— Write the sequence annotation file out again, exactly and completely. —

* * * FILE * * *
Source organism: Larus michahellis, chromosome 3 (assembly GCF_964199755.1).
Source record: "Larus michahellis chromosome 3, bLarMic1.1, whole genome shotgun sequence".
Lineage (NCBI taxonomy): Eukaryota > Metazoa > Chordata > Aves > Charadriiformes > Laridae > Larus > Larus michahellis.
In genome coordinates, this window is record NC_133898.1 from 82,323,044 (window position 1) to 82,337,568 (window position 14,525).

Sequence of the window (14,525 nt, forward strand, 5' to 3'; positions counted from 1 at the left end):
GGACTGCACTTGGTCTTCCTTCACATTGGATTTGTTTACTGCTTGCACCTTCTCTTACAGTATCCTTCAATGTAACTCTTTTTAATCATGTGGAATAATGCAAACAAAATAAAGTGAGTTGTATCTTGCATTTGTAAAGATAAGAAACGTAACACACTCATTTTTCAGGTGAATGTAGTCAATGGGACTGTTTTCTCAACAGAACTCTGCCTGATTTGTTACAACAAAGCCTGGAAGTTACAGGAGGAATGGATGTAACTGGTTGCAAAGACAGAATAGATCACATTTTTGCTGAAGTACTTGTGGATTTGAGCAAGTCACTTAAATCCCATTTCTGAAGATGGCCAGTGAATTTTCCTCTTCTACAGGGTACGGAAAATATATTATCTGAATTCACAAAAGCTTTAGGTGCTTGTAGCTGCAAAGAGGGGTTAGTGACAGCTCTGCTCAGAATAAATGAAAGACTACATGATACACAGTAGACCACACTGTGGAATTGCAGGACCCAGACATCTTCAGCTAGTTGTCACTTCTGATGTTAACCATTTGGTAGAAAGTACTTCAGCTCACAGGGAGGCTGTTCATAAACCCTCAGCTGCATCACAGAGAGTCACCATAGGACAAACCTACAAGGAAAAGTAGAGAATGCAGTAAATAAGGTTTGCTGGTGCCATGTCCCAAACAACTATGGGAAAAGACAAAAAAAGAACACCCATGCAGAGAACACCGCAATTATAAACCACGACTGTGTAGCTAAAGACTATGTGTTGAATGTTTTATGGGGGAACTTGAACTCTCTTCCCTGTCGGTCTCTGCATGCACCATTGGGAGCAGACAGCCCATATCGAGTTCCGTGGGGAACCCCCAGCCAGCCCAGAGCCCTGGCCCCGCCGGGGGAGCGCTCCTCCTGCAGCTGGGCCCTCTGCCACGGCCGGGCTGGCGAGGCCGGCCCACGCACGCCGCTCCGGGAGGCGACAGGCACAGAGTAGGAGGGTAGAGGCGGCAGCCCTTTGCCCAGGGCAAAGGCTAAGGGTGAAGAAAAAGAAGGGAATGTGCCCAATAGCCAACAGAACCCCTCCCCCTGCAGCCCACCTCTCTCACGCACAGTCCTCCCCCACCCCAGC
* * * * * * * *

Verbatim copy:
Source organism: Larus michahellis, chromosome 3 (assembly GCF_964199755.1).
Source record: "Larus michahellis chromosome 3, bLarMic1.1, whole genome shotgun sequence".
Lineage (NCBI taxonomy): Eukaryota > Metazoa > Chordata > Aves > Charadriiformes > Laridae > Larus > Larus michahellis.
In genome coordinates, this window is record NC_133898.1 from 82,323,044 (window position 1) to 82,337,568 (window position 14,525).

Sequence of the window (14,525 nt, forward strand, 5' to 3'; positions counted from 1 at the left end):
GGACTGCACTTGGTCTTCCTTCACATTGGATTTGTTTACTGCTTGCACCTTCTCTTACAGTATCCTTCAATGTAACTCTTTTTAATCATGTGGAATAATGCAAACAAAATAAAGTGAGTTGTATCTTGCATTTGTAAAGATAAGAAACGTAACACACTCATTTTTCAGGTGAATGTAGTCAATGGGACTGTTTTCTCAACAGAACTCTGCCTGATTTGTTACAACAAAGCCTGGAAGTTACAGGAGGAATGGATGTAACTGGTTGCAAAGACAGAATAGATCACATTTTTGCTGAAGTACTTGTGGATTTGAGCAAGTCACTTAAATCCCATTTCTGAAGATGGCCAGTGAATTTTCCTCTTCTACAGGGTACGGAAAATATATTATCTGAATTCACAAAAGCTTTAGGTGCTTGTAGCTGCAAAGAGGGGTTAGTGACAGCTCTGCTCAGAATAAATGAAAGACTACATGATACACAGTAGACCACACTGTGGAATTGCAGGACCCAGACATCTTCAGCTAGTTGTCACTTCTGATGTTAACCATTTGGTAGAAAGTACTTCAGCTCACAGGGAGGCTGTTCATAAACCCTCAGCTGCATCACAGAGAGTCACCATAGGACAAACCTACAAGGAAAAGTAGAGAATGCAGTAAATAAGGTTTGCTGGTGCCATGTCCCAAACAACTATGGGAAAAGACAAAAAAAGAACACCCATGCAGAGAACACCGCAATTATAAACCACGACTGTGTAGCTAAAGACTATGTGTTGAATGTTTTATGGGGGAACTTGAACTCTCTTCCCTGTCGGTCTCTGCATGCACCATTGGGAGCAGACAGCCCATATCGAGTTCCGTGGGGAACCCCCAGCCAGCCCAGAGCCCTGGCCCCGCCGGGGGAGCGCTCCTCCTGCAGCTGGGCCCTCTGCCACGGCCGGGCTGGCGAGGCCGGCCCACGCACGCCGCTCCGGGAGGCGACAGGCACAGAGTAGGAGGGTAGAGGCGGCAGCCCTTTGCCCAGGGCAAAGGCTAAGGGTGAAGAAAAAGAAGGGAATGTGCCCAATAGCCAACAGAACCCCTCCCCCTGCAGCCCACCTCTCTCACGCACAGTCCTCCCCCACCCCAGC